It’s not just Target.
This weekend, Neiman Marcus confirmed a report that hackers had gained access to consumer credit cards used at the upscale retailer.
“Neiman Marcus was informed by our credit card processor in mid-December of potentially unauthorized payment card activity that occurred following customer purchases at our Neiman Marcus Group stores,” said a statement. “On January 1, the forensics firm discovered evidence that the company was the victim of a criminal cyber-security intrusion and that some customers’ cards were possibly compromised as a result. We have begun to contain the intrusion and have taken significant steps to further enhance information security.”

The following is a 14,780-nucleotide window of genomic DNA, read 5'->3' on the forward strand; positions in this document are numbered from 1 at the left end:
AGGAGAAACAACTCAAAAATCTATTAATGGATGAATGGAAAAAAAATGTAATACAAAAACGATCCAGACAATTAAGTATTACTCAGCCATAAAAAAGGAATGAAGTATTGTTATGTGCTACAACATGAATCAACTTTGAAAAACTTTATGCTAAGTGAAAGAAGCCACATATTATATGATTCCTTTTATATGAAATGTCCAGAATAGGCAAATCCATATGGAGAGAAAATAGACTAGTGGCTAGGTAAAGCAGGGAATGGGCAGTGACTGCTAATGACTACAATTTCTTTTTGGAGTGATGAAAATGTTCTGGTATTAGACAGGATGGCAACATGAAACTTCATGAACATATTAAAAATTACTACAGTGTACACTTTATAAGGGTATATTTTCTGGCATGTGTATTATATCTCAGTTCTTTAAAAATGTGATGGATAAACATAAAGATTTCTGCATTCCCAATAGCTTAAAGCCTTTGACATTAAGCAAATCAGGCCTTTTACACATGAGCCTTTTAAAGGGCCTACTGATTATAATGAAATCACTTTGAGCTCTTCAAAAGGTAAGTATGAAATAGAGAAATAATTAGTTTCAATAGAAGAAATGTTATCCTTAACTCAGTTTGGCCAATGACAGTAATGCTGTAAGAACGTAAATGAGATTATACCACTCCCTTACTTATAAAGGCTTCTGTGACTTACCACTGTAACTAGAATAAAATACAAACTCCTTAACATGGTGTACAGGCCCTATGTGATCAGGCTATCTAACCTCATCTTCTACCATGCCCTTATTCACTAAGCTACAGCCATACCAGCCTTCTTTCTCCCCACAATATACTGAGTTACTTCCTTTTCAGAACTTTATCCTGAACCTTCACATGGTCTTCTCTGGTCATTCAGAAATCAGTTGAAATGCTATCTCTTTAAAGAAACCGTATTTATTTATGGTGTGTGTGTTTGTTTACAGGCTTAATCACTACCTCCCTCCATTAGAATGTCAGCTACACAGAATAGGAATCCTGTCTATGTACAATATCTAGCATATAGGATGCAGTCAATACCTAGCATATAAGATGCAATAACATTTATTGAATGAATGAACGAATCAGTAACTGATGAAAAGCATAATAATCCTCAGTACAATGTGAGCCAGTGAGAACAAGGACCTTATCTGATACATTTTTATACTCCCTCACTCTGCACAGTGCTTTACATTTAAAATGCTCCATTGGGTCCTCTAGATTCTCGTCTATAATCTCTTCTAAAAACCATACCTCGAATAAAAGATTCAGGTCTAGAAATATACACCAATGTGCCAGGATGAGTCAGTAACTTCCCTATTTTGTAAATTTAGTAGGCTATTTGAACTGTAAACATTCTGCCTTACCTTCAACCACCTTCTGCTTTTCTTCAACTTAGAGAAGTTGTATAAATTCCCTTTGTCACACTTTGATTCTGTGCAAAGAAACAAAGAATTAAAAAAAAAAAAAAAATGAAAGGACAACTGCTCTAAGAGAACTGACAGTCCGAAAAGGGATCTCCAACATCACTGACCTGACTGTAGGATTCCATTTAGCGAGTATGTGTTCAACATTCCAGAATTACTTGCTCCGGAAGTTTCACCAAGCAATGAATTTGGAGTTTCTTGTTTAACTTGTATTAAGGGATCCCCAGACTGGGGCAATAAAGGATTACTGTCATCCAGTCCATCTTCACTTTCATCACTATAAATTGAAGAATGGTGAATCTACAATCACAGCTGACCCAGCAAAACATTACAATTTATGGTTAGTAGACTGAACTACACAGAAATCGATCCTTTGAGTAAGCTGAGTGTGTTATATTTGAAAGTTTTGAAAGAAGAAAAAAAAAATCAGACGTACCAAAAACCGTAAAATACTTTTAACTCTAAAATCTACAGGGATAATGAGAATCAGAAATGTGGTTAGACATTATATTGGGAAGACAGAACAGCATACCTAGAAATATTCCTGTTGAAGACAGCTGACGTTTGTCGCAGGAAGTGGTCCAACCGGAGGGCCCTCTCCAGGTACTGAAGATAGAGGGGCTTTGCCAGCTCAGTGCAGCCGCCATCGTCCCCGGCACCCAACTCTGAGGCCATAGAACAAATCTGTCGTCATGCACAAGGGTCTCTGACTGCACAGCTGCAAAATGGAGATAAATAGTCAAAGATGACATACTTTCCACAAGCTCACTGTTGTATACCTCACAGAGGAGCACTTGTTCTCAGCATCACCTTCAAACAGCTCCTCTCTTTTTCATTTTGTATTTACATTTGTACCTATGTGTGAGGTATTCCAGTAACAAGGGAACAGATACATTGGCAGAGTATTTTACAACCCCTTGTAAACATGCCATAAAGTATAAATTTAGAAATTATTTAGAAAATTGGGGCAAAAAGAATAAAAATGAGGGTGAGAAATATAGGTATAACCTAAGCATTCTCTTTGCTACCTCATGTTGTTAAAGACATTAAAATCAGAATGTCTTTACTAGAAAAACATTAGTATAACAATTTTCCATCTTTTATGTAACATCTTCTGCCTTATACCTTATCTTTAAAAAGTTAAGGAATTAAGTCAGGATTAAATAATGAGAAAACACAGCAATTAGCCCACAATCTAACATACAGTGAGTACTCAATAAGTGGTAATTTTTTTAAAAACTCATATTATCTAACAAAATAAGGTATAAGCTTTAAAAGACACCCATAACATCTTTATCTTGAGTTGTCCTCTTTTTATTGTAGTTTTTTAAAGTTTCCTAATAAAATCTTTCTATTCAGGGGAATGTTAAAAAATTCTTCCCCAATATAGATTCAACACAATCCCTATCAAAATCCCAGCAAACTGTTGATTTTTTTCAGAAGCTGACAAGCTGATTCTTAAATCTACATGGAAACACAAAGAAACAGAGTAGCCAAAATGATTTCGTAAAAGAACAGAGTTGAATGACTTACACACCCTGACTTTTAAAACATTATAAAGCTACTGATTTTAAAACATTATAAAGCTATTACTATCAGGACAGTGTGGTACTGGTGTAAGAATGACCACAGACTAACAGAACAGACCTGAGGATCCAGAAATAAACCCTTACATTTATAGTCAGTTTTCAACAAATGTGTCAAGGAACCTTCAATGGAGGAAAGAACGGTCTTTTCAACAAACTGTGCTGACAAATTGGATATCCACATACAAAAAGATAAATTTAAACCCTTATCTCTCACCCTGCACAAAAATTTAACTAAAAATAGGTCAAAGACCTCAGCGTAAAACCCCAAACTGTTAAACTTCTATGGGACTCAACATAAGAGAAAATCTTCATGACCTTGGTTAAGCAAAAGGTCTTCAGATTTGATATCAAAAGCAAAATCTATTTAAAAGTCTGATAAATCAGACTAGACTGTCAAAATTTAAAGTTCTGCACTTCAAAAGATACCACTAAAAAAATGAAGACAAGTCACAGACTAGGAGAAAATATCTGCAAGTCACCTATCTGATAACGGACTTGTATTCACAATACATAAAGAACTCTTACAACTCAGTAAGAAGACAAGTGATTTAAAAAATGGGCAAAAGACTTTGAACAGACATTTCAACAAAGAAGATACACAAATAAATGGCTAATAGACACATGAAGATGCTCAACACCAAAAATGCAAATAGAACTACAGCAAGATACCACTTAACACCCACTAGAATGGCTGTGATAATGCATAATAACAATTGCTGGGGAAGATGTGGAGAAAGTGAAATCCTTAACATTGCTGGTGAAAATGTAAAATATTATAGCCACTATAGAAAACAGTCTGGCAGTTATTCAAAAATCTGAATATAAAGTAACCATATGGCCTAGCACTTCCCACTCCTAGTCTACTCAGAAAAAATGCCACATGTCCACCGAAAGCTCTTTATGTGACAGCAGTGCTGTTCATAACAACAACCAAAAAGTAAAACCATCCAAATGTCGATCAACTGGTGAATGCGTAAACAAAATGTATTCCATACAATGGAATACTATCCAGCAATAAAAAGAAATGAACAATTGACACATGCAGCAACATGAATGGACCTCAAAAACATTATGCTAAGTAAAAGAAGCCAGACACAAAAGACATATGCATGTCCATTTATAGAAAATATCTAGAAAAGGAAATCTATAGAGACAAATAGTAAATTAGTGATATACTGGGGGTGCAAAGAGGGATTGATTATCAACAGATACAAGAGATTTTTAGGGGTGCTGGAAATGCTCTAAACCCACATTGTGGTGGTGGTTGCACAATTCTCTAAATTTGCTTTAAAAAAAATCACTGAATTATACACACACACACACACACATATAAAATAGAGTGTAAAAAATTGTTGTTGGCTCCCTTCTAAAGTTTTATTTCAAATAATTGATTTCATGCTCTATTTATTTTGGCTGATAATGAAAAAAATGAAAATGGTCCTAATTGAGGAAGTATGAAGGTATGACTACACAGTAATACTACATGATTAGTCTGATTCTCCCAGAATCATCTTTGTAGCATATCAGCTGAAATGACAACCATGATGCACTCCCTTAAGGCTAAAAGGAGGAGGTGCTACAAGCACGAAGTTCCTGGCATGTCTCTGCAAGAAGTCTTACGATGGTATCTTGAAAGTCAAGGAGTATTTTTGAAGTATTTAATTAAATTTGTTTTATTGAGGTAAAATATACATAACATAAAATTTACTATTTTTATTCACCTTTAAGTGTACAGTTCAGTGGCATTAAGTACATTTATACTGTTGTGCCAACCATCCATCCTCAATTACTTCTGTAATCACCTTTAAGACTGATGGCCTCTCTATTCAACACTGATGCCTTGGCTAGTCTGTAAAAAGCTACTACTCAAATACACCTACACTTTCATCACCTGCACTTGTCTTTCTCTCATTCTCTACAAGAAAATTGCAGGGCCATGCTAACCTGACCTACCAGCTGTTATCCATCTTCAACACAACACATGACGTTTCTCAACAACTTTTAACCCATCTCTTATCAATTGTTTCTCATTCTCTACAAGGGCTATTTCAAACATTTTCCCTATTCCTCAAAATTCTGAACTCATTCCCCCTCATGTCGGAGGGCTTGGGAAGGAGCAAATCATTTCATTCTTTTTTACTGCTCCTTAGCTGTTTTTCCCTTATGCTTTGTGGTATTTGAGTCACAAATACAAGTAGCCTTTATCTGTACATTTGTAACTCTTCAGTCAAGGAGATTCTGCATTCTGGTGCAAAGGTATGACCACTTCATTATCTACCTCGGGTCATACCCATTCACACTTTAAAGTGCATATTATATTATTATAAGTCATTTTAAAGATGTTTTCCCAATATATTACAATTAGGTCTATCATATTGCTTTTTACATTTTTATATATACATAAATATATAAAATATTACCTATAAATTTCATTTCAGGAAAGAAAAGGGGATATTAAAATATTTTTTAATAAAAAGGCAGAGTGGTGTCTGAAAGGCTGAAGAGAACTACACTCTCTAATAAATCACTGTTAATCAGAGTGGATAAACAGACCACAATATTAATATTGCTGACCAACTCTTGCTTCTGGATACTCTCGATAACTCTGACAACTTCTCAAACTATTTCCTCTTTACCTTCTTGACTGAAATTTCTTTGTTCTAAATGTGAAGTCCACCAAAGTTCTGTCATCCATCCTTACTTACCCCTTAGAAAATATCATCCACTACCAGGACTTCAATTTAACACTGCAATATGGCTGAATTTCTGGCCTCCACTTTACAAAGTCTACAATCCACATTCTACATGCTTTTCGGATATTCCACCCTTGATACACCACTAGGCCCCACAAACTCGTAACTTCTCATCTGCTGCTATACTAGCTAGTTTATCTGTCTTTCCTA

The company did not specify how many cards were affected, but wrote on Twitter: “We are taking steps, where possible, to notify customers whose cards we know were used fraudulently after purchasing at our stores.”
Meanwhile, Target increased the estimate of how many cards were stolen in the security breach it announced last month from 40 million to 70 million.
The stolen information contains the “names, mailing addresses, phone numbers or email addresses for up to 70 million individuals,” the retailer said. “Much of this data is partial in nature, but in cases where Target has an email address, the company will attempt to contact affected guests.”
Day Jewelers president Jeff Corey told JCK about when his website was hacked here.